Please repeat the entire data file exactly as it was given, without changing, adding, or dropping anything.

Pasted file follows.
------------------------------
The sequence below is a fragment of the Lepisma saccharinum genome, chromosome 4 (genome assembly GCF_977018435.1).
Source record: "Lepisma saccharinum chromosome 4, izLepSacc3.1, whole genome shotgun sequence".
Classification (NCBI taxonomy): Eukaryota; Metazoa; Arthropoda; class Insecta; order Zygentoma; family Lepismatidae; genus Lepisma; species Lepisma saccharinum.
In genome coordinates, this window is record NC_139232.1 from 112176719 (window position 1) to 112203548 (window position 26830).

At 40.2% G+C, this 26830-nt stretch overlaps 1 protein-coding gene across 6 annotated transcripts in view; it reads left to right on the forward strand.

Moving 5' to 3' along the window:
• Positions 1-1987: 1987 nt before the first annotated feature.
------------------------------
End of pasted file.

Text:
The sequence below is a fragment of the Lepisma saccharinum genome, chromosome 4 (genome assembly GCF_977018435.1).
Source record: "Lepisma saccharinum chromosome 4, izLepSacc3.1, whole genome shotgun sequence".
Classification (NCBI taxonomy): Eukaryota; Metazoa; Arthropoda; class Insecta; order Zygentoma; family Lepismatidae; genus Lepisma; species Lepisma saccharinum.
In genome coordinates, this window is record NC_139232.1 from 112176719 (window position 1) to 112203548 (window position 26830).

At 40.2% G+C, this 26830-nt stretch overlaps 1 protein-coding gene across 6 annotated transcripts in view; it reads left to right on the forward strand.

Moving 5' to 3' along the window:
• Positions 1-1987: 1987 nt before the first annotated feature.